Are You in the Wrong Job?

Asperger’s & NLD Career Letter, November 2019

After earning a master’s degree in business informatics, Laura quickly found an analyst position with a large corporation. Although there were no problems with her job performance, she found it challenging to meet expectations. Sitting under fluorescent lighting was distracting, and her slow auditory processing speed made it difficult to participate in group discussions.

Additionally, Laura’s assignments varied each week, and the unpredictable schedule made her anxious. One of her tasks was training staff members, for which she typically received only one or two days notice.

Laura explained that she was near tears at the end of almost every work day. Every few weeks, the stress and anxiety become so unbearable that she left work early.

Jackson was a programmer at a start-up company. There was a lot of pressure to turn out a high volume of code each week. Even though Jackson routinely worked 10-hour days, he was often behind and had received a warning from his supervisor. He described each work day as being “in a minefield.”

After a few weeks of coaching, Laura realized that she was in the wrong type of career, and Jackson realized that he was in the wrong job.

This is not uncommon among my clients. Here are some signs that an individual should consider a change:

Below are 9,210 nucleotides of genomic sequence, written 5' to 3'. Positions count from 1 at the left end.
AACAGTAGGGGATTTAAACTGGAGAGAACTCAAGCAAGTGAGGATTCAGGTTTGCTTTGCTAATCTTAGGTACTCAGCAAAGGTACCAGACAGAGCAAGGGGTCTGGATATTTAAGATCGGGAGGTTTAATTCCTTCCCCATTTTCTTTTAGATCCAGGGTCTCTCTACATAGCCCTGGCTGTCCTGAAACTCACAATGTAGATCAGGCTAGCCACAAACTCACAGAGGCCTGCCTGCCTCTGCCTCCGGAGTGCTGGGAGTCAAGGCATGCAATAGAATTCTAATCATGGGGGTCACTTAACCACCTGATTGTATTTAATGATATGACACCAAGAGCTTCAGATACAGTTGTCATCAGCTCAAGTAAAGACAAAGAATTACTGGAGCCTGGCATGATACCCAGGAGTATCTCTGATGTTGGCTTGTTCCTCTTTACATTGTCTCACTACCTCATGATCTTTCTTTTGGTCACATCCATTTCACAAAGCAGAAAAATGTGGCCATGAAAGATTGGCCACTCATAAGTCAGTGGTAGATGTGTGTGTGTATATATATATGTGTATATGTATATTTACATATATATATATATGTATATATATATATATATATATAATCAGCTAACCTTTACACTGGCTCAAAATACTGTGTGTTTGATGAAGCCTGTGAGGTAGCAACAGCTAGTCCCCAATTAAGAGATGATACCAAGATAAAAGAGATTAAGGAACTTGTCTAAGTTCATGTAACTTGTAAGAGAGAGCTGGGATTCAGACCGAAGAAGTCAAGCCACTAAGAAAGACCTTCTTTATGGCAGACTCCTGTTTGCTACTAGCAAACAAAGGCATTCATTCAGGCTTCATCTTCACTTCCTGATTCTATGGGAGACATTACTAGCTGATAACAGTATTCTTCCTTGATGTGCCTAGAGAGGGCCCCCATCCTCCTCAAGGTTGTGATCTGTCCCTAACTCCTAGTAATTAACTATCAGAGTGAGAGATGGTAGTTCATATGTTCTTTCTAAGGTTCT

▪ Being fired three times or more, from the same type of job, for the same reasons. Sometimes clients tell me that their dislike of change compels them to seek out the same type of work, even though it is a poor fit.

▪ Working much longer hours than colleagues to meet the performance standard. Even after Jackson implemented suggestions from co-workers on how to complete tasks more efficiently, he was unable to keep up.

▪ The tasks and/or environment trigger anxiety or sensory processing problems. Laura was aware that she could request a workspace without fluorescent lighting as an accommodation under the Americans with Disabilities Act. However, the nature of the job meant that her assignments would vary, and that she had to participate in many group interactions.

▪ Spending the majority of the workday performing tasks that are  are difficult. Another client of mine, Diane, did an excellent job teaching children. However she had great difficulty with classroom discipline, creating lesson plans, and interacting with parents and school administrators. The latter duties made up the majority of her workday, creating lots of anxiety and stress.

Do not be afraid to research options. Many skills are transferable to different jobs or industries. Jackson found a programming position with a healthcare organization. Not only was the pace manageable, he was building expertise in a rapidly growing field.

If you need to acquire new skills, do not assume that a degree is necessary. Laura discovered that she could become certified in to perform a particular type of statistical analysis in less than one year. This would qualify her for a more routine job with less interpersonal interaction.

An excellent resource is the Occupational Outlook Handbook (www.bls.gov/ooh). This database describes all types of occupations, including the primary tasks, work environment, educational requirements, employment outlook and similar jobs. If you live outside the U.S., search online for “occupational information” to find resources for basic career research.

Copyright 2019, Barbara Bissonnette, Forward Motion Coaching